There may be no more vibrant and bold flag than the Rainbow flag. That is exactly what its creators were aiming for back in the 1970s when the colorful flag was first designed. However, the popular flag that is loved today isn’t quiet the same as the original; there have been several edits and revisions along the way.
In 1977, Harvey Milk of San Francisco ran for City Supervisor on a message of hope and civil rights for homosexuals. Winning the election, he became to first openly homosexual person to win an election in a major US city.
After the election, Milk turned to his friend and fashion designer, Gilbert Baker to create a positive symbol of unity and hope for the gay community. A pink triangle had previously been used for that purpose but the symbol was tainted and controversial due to its former association with Nazism. Inspired to create something fresh and vivid, Baker dyed fabric in eight shades, each with its own meaning.
- Hot pink - sexuality
- Red – life
- Orange – healing
- Yellow – warmth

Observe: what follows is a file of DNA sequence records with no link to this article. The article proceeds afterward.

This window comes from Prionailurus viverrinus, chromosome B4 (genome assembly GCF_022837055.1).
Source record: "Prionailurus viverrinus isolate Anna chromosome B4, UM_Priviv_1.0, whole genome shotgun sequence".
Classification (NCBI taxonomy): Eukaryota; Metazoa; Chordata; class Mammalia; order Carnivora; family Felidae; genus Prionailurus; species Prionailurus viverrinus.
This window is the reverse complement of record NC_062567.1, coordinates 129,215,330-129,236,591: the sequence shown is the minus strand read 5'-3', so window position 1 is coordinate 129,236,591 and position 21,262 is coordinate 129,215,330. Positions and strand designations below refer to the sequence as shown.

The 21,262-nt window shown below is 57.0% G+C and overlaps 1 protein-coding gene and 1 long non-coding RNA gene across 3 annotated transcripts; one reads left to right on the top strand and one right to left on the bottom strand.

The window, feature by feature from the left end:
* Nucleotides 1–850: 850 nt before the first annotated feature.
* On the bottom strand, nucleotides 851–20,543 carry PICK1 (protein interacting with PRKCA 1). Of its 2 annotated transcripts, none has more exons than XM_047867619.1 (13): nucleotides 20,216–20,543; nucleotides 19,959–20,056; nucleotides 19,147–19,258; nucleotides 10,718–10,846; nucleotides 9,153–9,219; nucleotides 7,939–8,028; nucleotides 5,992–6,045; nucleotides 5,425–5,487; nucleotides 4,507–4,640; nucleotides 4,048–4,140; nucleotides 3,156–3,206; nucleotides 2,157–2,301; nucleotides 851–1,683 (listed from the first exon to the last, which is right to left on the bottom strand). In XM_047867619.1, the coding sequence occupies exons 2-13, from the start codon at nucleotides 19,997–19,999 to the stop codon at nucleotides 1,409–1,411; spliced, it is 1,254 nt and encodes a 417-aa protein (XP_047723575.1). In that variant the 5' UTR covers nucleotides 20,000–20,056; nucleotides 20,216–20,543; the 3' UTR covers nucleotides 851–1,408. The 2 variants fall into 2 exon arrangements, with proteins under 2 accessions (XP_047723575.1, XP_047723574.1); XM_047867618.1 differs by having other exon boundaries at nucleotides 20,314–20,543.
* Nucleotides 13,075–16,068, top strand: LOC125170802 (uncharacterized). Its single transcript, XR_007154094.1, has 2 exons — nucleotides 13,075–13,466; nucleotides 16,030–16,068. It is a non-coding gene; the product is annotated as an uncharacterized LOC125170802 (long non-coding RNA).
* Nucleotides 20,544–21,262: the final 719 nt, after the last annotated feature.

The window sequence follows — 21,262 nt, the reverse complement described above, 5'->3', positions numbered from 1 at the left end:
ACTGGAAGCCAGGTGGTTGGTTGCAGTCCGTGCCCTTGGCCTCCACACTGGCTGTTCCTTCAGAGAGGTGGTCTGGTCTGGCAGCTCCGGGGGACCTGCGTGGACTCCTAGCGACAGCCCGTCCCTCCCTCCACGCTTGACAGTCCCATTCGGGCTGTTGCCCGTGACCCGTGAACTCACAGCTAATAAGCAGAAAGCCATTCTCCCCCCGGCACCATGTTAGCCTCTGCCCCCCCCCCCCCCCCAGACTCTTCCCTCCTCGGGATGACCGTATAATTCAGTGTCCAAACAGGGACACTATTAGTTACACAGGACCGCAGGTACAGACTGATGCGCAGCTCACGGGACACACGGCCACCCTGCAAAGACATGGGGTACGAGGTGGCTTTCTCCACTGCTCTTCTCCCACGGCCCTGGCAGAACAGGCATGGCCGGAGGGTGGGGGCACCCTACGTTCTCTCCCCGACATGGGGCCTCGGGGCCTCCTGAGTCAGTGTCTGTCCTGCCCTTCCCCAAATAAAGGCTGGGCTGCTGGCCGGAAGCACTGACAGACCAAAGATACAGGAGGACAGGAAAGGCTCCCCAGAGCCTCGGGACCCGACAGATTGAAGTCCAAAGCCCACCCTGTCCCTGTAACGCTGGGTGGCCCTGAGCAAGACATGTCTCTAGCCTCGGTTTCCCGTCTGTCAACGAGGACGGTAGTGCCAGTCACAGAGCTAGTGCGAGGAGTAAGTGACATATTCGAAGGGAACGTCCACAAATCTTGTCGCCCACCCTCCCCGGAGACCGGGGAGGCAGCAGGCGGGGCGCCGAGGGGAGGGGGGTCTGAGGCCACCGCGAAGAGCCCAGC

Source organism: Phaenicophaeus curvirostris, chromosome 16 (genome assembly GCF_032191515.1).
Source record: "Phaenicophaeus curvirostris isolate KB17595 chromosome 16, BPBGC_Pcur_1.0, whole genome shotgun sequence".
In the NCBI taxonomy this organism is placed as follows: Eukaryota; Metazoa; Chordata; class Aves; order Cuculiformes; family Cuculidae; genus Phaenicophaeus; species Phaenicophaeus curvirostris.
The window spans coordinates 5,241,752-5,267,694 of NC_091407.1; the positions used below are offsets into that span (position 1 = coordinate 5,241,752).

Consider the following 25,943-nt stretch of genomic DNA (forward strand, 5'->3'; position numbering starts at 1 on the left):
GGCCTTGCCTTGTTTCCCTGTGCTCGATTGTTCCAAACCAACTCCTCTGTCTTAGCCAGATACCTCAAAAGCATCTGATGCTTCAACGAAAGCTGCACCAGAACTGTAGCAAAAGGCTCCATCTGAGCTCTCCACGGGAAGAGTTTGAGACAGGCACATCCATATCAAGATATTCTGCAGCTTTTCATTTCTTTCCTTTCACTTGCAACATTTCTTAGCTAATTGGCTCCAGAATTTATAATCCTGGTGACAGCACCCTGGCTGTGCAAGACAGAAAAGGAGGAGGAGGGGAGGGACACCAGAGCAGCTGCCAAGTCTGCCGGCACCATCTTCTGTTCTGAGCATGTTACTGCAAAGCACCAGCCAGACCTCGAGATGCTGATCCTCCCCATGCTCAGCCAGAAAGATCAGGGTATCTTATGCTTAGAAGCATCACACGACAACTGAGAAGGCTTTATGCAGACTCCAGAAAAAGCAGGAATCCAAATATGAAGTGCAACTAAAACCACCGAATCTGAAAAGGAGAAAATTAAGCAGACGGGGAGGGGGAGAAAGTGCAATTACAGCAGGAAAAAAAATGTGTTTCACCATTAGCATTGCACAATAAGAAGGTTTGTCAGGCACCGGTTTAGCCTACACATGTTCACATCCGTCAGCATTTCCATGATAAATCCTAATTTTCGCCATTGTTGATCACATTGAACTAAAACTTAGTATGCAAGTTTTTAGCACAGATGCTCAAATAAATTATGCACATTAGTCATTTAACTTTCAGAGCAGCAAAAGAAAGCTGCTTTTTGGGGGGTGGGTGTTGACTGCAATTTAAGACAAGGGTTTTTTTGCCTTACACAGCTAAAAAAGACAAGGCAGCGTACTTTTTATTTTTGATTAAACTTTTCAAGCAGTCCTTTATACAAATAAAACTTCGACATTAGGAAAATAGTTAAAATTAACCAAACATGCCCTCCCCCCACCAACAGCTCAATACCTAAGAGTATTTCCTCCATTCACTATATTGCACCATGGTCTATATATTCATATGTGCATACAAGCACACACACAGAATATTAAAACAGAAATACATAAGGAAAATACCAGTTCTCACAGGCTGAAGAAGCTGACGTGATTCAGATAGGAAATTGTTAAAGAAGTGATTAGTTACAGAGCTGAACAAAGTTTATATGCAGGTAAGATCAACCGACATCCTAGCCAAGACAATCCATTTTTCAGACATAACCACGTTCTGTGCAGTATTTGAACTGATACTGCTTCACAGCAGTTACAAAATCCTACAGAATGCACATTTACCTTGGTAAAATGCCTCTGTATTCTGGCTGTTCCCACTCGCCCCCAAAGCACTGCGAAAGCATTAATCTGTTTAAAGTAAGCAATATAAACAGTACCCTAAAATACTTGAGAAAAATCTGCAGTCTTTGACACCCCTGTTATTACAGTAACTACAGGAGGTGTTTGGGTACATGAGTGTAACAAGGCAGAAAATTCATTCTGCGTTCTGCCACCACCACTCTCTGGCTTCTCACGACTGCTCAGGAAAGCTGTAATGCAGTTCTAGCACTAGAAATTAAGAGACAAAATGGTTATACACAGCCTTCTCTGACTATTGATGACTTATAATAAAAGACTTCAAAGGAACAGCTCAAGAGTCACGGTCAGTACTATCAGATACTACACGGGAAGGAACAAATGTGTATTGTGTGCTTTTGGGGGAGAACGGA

- Green – nature
- Blue – art
- Indigo – harmony
- Violet – spirit
In 1978, the first Rainbow flags were flown at the Gay Freedom Parade. The symbol started to catch on, so Baker headed to a manufacturer to have the flags mass-produced. However, hot pink fabric was not available, so the first stripe was eliminated, resulting in the first revision.
After just 11 months in office, Harvey Milk was assassinated at City Hall, sending shock waves through the gay community and increasing demand for the flags. The Gay Freedom Day Committee made a rush decision to line the streets with the flags for the annual parade, but needed an even number of stripes for display purposes. The indigo stripe was eliminated, resulting in the six-stripe version most often used today.
Today the rainbow flag is a symbol of joy, hope, and unity. Fly made in USA versions from flag poles in a variety of ways. For this flexible flag, there is no single way to display it. It may be hung with either the red or violet stripe on top, or in portrait position.